Social work and child protection: Is anti-oppressive social work practice relevant and applied in child protection work?

Tobin, Sean W. (2005) Social work and child protection: Is anti-oppressive social work practice relevant and applied in child protection work? Masters thesis, Memorial University of Newfoundland.

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Abstract

The social work profession has a responsibility to promote social justice and can be understood as anti-oppressive in approach. The Code of Ethics reflects certain values and principles that are integral to anti-oppressive practice. These values and principles include social justice and advocacy, which are generally not embraced within government bureaucracies (Barter, 2000; Herbert & Mould, 1992). How can social workers abide by their Code of Ethics if they are under the direction of a provincial organization that does not embrace these values and principles? -- Two focus groups were conducted with front-line child protection social workers to explore this question. Findings from the study indicate that while social work participants do recognize that the child welfare system is oppressive, they still attempt to work from an anti-oppressive framework. Participants were quick to defend their compliance with their professional Code of Ethics. The role of social work within child protection as well as changes needed to ensure the system is less oppressive to workers and clients is discussed.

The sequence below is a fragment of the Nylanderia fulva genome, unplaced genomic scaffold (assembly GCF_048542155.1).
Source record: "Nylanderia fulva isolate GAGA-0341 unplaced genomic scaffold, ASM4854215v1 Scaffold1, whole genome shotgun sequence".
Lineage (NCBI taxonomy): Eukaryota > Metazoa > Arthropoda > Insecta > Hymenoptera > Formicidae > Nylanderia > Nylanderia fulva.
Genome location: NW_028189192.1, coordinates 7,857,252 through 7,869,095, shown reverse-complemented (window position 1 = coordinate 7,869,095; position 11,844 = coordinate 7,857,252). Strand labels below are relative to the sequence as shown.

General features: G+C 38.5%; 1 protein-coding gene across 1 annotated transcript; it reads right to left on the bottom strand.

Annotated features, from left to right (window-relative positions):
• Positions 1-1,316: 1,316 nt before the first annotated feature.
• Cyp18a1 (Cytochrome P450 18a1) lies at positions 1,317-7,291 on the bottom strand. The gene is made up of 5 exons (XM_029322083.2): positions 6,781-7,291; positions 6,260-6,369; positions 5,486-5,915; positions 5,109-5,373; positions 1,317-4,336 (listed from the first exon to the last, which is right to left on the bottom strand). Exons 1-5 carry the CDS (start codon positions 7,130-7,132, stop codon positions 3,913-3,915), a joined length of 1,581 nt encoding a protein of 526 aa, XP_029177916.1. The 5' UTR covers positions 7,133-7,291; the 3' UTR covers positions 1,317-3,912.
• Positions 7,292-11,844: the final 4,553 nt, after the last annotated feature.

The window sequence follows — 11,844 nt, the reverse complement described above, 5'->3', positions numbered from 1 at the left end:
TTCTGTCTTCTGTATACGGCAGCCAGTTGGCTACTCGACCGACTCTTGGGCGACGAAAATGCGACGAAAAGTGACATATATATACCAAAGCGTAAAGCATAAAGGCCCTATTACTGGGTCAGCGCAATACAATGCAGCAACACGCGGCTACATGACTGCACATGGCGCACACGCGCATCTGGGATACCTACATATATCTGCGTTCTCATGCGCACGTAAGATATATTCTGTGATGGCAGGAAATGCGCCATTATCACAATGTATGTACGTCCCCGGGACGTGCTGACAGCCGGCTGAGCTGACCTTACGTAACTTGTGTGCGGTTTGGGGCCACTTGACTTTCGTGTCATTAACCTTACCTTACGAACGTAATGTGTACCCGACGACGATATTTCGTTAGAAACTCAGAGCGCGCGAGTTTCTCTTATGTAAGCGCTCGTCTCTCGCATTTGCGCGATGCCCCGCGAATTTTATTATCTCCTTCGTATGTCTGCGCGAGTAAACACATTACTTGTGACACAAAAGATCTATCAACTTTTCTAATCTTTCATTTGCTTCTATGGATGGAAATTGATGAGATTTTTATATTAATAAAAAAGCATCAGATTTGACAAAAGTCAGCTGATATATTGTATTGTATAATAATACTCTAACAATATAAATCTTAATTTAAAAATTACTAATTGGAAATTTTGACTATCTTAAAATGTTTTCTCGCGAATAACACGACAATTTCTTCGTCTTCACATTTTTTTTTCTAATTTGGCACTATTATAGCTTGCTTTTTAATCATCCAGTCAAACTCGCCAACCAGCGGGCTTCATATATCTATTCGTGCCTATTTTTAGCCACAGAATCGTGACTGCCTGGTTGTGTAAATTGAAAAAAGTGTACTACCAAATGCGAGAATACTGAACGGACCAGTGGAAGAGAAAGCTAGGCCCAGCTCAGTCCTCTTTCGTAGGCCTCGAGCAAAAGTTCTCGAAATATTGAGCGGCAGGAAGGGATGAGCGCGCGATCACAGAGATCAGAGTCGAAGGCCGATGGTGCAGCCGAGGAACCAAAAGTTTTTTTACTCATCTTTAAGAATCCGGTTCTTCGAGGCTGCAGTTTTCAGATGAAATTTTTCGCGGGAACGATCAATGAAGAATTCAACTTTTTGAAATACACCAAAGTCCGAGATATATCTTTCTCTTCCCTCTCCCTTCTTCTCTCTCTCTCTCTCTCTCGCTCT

Item Type: Thesis (Masters)
URI: http://research.library.mun.ca/id/eprint/9823
Item ID: 9823
Additional Information: Bibliography: leaves 77-80.
Department(s): Social Work, School of
Date: 2005
Date Type: Submission
Library of Congress Subject Heading: Child welfare workers--Professional ethics--Nova Scotia; Child welfare--Government policy--Nova Scotia.

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